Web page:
The key is that free radicals can be guided to the active site by magnetic fields. Free radical catabolism based intelligent life on Titan is bound to come to the mistaken belief that, even if life in Earth’s oceans is possible, the fact that it is too warm to use many free radicals would make it hundreds of times more sluggish than life on Titan due to the sever constraints of diffusion limitations!!!

  • Martyn Fogg November 18, 2011, 17:37

    The predominant biochemical cycle of a biosphere will be constrained by the redox state of the planetary environment. Recent papers that have appeared concerning proposed super-Earths, massive enough to hold onto a lot of hydrogen and to be warmed by a “hydrogen greenhouse,” got me thinking about what kind of biochemical cycle involving both respiration and photosynthesis could work on such a world with a highly reducing environment. It turns out that one can construct a plausible alternative from various biochemical reactions we already know about on the Earth, but the overall result is quite different: heterotrophs that would “breathe” and autotrophs that would excrete hydrogen, rather than oxygen.

    Assuming carbohydrate for energy storage, then fermentation gives:

    2 (CH2O) –> CO2 + CH4.

    (Parenthesis marks used because the editor here does not interpret regular brackets correctly)

    Methane is exhaled and the CO2 further reduced with inhaled hydrogen in a
    similar manner to methanogenesis:

    CO2 + 4 H2 –> CH4 + 2 H2O.

    The overall reaction for respiration, where hydrogen is inhaled and methane
    and water are exhaled is therefore:

    (CH2O) + 2 H2 –> CH4 + H2O.

    Photosynthesis would work the other way around, although unlike on the Earth the photochemical splitting of water would be used to provide an oxidant, rather than a reductant, so hydrogen would be evolved rather than oxygen.

    CH4 + H2O –> (CH2O) + 2 H2.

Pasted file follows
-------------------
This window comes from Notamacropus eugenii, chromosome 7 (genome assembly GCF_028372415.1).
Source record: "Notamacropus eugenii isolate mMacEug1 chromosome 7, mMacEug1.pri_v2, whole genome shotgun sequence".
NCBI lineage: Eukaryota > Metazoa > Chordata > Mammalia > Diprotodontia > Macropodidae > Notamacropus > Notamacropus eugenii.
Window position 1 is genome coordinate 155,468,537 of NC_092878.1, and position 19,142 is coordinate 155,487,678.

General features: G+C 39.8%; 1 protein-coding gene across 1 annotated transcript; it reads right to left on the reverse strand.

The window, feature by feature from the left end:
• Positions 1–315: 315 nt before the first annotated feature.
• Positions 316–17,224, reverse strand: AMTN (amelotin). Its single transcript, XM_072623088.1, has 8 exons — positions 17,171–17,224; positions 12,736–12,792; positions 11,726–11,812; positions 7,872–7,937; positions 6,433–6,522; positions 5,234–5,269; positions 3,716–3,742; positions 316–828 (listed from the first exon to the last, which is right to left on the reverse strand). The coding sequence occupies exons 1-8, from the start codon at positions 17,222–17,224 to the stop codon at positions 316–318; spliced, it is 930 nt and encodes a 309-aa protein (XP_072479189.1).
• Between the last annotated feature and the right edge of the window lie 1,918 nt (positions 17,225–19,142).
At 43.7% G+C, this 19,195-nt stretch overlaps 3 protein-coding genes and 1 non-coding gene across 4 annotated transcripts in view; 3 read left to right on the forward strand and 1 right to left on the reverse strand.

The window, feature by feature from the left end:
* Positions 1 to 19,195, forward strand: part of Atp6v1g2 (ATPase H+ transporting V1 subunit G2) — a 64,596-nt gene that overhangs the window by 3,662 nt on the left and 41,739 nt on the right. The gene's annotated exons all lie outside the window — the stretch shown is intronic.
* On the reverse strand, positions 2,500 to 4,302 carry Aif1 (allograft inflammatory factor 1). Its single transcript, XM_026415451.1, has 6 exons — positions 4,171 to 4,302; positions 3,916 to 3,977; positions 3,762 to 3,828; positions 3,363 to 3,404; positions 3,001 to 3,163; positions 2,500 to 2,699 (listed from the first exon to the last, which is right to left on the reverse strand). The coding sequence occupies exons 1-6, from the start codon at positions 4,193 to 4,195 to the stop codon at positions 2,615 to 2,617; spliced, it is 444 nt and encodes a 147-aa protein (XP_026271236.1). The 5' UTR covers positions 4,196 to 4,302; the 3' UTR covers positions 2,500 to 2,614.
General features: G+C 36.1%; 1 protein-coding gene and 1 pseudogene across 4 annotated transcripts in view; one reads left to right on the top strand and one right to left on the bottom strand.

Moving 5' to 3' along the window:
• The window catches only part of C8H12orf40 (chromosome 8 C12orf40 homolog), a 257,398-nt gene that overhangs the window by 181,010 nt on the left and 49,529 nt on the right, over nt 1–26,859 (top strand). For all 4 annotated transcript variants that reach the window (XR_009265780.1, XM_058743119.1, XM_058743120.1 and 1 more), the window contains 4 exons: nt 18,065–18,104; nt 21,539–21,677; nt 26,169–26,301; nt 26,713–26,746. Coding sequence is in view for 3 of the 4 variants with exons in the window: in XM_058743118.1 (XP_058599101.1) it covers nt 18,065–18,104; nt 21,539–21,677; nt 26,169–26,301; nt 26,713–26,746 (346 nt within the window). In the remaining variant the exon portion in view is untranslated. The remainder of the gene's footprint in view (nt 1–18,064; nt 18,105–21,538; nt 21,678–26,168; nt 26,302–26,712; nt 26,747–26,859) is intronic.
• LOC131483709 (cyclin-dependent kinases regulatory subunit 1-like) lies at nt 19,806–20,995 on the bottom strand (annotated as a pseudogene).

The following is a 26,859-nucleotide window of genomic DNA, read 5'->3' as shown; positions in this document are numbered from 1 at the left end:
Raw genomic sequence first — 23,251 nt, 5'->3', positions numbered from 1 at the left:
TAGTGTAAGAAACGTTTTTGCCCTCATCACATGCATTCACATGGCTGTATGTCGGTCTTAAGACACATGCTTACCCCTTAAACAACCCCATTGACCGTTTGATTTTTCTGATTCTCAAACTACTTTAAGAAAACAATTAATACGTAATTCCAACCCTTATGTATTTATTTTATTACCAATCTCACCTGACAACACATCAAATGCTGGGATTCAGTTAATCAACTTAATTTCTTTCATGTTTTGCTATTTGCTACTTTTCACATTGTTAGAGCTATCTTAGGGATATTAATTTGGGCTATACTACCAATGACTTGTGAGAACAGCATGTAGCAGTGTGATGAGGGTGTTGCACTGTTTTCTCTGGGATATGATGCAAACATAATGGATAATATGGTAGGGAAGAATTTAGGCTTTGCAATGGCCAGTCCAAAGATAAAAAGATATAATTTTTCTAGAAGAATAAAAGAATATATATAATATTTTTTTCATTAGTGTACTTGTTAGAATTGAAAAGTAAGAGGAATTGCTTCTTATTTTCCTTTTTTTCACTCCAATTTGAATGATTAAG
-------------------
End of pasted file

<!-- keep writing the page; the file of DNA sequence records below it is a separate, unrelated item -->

The overall biochemical cycle predicted to occur within such a highly
    reducing environment can therefore be summed up on one equation:

    CH4 + H2O < --> (CH2O) + 2 H2,

    where reading to the right gives you photosynthesis and reading to the left
    gives you respiration. It is worth noting that since these are anaerobic
    reactions, there is a much lower energy flux embodied in this cycle than
    within the oxygenic biochemistry we have on Earth.

  • Rob Henry November 18, 2011, 19:55

    Martyn Fog, how much of a problem is it really that “there is a much lower energy flux embodied in this cycle than within the oxygenic biochemistry we have on Earth.”

    Firstly, in anaerobic metabolism on Earth, hydrogen is rare, and so the difference in energy available to organisms of aerobic v anaerobic metabolism here is very great. To remove this guilt by association, I note that reducing formaldehyde (I’m unsure what carbohydrate extraterrestrial biochemistry will utilise, and methanal is the simplest carbohydrate with the most data) with hydrogen releases fully a third the power of its oxidation with oxygen.

    Secondly, carbohydrate would also be three times easier to synthesise, so plant would just make three times as much, and an equal amount of energy would thus be available per sunlight energy captured.

    Thirdly, starch typically holds about ten times its weight in in vivo water of hydration here on Earth. If its energy density were a problem, we could use (unsaturated) fats more liberally as our store of energy. Alternatively, if our medium of life were nonpolar (as it would be for methane based life) sugars would be naturally anhydrous, and thus would be expected to have a much higher effective energy density than they do here on Earth!

    Fourthly, the metabolism of large active animals on Earth is limited by the rate at which oxygen can be absorbed. Per mole oxygen might give three times the energy of hydrogen, but it also diffuses four times more slowly than hydrogen, so it is a slightly more potent gas per atmospheric mole fraction. If we do the same calculations by weight hydrogen would win the contest potential to deliver energy flows to active life by a factor of twenty.

    So which is really the better gas for intelligent life forms?

  • Rob Henry November 18, 2011, 20:07

    Oops. I forgot that it takes twice as many molecules of hydrogen to reduce carbohydrates as it takes oxygen to oxidise it. That makes hydrogen only ten times better, per atmospheric weight fraction, at energy delivery.